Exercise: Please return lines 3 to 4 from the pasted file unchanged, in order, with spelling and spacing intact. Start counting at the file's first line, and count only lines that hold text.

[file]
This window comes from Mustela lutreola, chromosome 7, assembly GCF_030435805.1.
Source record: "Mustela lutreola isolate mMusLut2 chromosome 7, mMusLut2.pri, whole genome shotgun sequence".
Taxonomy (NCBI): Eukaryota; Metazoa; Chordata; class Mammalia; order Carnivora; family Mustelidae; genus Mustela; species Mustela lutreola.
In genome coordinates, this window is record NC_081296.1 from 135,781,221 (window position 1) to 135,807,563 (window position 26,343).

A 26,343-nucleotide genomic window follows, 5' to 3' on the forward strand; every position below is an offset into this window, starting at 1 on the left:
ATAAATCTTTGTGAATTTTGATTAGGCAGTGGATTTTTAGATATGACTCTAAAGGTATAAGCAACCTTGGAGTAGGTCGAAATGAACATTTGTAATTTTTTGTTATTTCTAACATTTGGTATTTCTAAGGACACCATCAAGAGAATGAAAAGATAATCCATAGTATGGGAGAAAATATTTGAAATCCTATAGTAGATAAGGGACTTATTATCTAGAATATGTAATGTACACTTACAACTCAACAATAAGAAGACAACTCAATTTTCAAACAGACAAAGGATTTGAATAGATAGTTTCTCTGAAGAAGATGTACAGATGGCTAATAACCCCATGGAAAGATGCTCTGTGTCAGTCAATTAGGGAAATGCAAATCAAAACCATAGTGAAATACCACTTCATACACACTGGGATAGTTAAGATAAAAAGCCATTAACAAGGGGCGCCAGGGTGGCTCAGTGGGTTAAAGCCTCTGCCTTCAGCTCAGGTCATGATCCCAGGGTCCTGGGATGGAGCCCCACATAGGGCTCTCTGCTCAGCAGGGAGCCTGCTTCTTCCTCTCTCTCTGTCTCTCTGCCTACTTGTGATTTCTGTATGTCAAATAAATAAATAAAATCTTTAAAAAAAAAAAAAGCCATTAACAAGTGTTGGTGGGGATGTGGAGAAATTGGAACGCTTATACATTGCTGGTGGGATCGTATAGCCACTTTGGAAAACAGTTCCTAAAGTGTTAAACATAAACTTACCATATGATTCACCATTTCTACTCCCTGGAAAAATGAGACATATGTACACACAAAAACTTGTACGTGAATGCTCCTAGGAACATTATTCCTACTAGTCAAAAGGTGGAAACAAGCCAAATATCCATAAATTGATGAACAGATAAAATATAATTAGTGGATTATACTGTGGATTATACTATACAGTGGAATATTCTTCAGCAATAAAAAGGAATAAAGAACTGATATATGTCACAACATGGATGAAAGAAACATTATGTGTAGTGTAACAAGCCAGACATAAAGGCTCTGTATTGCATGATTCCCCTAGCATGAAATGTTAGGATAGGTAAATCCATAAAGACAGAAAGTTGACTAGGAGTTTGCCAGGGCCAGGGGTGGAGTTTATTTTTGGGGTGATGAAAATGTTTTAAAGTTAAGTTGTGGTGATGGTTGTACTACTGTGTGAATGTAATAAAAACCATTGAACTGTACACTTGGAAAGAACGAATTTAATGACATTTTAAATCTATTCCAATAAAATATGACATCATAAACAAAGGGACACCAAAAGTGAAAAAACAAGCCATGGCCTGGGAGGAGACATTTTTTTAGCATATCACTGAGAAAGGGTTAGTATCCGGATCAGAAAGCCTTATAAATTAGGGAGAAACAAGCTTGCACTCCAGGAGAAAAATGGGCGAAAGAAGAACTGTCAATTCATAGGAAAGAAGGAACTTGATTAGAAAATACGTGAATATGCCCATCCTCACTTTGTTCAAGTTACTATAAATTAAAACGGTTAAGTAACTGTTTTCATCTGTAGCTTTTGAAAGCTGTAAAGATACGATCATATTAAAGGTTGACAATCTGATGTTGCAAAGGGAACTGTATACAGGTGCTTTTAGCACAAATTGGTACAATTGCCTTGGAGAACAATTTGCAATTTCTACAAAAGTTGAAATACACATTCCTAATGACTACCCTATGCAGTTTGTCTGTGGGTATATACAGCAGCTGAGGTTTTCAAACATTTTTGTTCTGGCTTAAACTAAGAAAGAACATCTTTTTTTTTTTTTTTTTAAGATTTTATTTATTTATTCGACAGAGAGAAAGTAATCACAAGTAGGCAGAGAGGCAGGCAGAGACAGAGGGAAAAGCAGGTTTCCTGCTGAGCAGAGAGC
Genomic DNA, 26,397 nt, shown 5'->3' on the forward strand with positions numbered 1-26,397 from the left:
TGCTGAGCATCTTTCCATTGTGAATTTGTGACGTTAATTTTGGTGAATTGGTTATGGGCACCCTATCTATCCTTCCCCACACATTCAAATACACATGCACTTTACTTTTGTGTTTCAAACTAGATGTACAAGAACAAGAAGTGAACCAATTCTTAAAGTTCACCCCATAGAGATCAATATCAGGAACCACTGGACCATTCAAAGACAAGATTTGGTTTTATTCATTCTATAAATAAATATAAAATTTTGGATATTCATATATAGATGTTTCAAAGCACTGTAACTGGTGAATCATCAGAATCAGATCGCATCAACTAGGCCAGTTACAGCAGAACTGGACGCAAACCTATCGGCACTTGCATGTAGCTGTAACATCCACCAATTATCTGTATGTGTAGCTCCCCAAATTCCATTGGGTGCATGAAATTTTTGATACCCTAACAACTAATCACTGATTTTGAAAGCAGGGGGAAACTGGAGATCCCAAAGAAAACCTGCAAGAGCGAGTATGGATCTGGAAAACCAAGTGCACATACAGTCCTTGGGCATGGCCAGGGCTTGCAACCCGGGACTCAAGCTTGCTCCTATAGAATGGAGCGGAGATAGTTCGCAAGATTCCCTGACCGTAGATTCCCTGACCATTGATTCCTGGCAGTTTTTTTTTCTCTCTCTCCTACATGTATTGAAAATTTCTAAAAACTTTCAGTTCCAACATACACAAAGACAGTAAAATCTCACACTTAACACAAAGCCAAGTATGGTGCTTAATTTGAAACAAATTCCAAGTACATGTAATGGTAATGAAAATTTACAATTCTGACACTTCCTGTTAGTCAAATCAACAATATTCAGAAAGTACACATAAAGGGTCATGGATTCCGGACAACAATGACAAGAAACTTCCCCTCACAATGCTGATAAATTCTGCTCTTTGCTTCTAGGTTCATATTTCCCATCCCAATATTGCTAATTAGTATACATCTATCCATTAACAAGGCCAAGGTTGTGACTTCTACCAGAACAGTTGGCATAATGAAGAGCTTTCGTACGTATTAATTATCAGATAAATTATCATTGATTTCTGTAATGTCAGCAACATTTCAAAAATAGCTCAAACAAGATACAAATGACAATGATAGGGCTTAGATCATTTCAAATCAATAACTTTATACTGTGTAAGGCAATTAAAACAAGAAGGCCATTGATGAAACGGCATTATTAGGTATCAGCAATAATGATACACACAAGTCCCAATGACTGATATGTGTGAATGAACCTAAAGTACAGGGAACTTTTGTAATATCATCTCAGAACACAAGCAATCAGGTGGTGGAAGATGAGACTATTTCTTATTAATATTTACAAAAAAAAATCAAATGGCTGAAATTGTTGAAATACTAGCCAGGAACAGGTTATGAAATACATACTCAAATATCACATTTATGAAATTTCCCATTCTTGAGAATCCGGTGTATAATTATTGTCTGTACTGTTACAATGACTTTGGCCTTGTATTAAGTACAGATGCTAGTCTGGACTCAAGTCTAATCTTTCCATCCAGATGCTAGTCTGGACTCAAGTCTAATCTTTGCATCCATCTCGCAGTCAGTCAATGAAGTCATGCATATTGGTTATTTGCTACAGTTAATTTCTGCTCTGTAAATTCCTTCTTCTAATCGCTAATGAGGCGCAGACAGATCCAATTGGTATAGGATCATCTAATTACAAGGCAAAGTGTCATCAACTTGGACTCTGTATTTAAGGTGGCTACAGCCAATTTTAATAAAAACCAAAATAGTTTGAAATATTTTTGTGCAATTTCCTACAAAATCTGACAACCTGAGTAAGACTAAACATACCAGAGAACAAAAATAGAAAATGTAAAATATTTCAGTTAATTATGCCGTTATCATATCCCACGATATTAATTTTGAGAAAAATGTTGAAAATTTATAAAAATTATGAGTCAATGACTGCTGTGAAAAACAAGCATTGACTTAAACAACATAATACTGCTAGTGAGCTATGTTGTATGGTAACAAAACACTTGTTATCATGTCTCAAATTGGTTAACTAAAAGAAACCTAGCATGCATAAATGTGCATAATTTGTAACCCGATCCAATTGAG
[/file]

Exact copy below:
Taxonomy (NCBI): Eukaryota; Metazoa; Chordata; class Mammalia; order Carnivora; family Mustelidae; genus Mustela; species Mustela lutreola.
In genome coordinates, this window is record NC_081296.1 from 135,781,221 (window position 1) to 135,807,563 (window position 26,343).